Helena Petrovna Blavatsky, born in Ekaterinoslav, Ukraine … was the principal founder of the Theosophical Society, established in the final decade of 19th century. She largely was responsible for introducing eastern religious philosophy to the Western world. Though many associate her primarily with psychic powers and psychic phenomena, the spiritual ideas expressed in her voluminous writings have been a source of inspiration to philosophers, scientists, writers, artists, and truth-seekers all over the world.


“ Aristocratic birth ”

Helena Petrovna von Hahn was born in Ekaterinoslav (now Dnepropetrovsk), Ukraine, on 12th August, 1831.

Her father, Peter Von Hahn, was an army captain and a descendant of German nobility. Her mother was the celebrated novelist Helena Andreyevna Hahn, who descended from one of the oldest families of the Russian nobility.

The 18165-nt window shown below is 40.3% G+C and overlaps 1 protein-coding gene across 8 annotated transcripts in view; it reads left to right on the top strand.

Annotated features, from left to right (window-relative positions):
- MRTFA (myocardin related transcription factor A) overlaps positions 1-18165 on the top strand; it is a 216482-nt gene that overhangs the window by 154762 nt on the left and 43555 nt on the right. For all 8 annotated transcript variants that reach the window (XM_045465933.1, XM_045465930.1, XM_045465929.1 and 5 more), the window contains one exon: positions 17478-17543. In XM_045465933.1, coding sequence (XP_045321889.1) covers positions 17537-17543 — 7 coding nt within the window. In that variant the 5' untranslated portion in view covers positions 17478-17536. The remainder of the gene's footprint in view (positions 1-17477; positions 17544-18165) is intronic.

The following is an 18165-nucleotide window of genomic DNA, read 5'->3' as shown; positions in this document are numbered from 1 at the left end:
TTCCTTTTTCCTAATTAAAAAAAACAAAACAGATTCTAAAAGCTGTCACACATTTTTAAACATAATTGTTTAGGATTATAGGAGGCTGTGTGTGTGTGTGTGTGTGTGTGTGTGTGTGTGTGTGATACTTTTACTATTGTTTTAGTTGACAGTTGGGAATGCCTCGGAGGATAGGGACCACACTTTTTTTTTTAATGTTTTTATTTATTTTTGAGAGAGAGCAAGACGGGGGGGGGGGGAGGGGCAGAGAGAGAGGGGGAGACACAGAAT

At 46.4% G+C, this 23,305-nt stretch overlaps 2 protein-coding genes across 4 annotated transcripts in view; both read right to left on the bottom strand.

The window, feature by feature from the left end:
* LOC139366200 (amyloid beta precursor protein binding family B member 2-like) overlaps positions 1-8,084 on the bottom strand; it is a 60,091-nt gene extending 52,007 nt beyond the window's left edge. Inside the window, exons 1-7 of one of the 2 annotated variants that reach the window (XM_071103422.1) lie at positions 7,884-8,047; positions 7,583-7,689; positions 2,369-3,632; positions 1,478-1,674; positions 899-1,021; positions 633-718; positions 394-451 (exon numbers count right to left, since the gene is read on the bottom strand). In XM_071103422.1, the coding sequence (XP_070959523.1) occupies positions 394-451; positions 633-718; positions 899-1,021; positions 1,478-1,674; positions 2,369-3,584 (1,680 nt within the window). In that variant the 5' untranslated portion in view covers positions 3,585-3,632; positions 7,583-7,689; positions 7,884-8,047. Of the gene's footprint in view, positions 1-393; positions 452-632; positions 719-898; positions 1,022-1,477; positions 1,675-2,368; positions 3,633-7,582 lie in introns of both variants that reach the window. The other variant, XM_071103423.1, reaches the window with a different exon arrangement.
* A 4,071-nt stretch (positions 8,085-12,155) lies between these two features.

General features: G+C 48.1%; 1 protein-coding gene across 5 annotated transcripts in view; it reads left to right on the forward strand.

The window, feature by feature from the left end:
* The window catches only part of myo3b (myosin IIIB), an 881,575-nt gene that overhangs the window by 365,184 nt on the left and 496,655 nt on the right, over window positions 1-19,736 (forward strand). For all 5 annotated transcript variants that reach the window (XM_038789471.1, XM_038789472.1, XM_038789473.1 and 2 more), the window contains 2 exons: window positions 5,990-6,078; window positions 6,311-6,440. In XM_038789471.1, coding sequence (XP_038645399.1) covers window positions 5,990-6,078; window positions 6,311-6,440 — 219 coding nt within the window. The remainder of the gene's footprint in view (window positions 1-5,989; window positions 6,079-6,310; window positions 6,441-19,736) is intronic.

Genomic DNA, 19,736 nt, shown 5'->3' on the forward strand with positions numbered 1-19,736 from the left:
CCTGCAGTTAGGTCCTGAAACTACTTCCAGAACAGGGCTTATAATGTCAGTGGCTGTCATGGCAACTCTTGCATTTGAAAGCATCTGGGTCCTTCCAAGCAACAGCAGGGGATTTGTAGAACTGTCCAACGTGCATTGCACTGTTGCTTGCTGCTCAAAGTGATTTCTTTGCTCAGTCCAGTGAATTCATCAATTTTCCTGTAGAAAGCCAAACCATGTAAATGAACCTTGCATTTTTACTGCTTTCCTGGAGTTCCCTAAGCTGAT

Yet, their daughter Helena would not follow any of the usual pursuits associated with her aristocratic background, as all her sympathies and attractions went out towards people of the lower class.

“ Philosophy and Esoteric Science ”

As her father was ordered from one garrison town to another, often moving his family with him, Helena came in contact with many different people and cultures. There were long periods when she had free access to the enormous library of her maternal grandparents, Princess Helena Dolgorukova and Governor Andrey de Fadeyev. This included hundreds of books on philosophy and esoteric science.

Helena Petrovna was only eleven years old when her mother died, after which she and her younger sister and brother were raised by their grandmother in the Governor’s mansion in Saratov. It was here that Helena immersed herself in a metaphysical world that surpassed anything she had read.

“ A Double Existence ”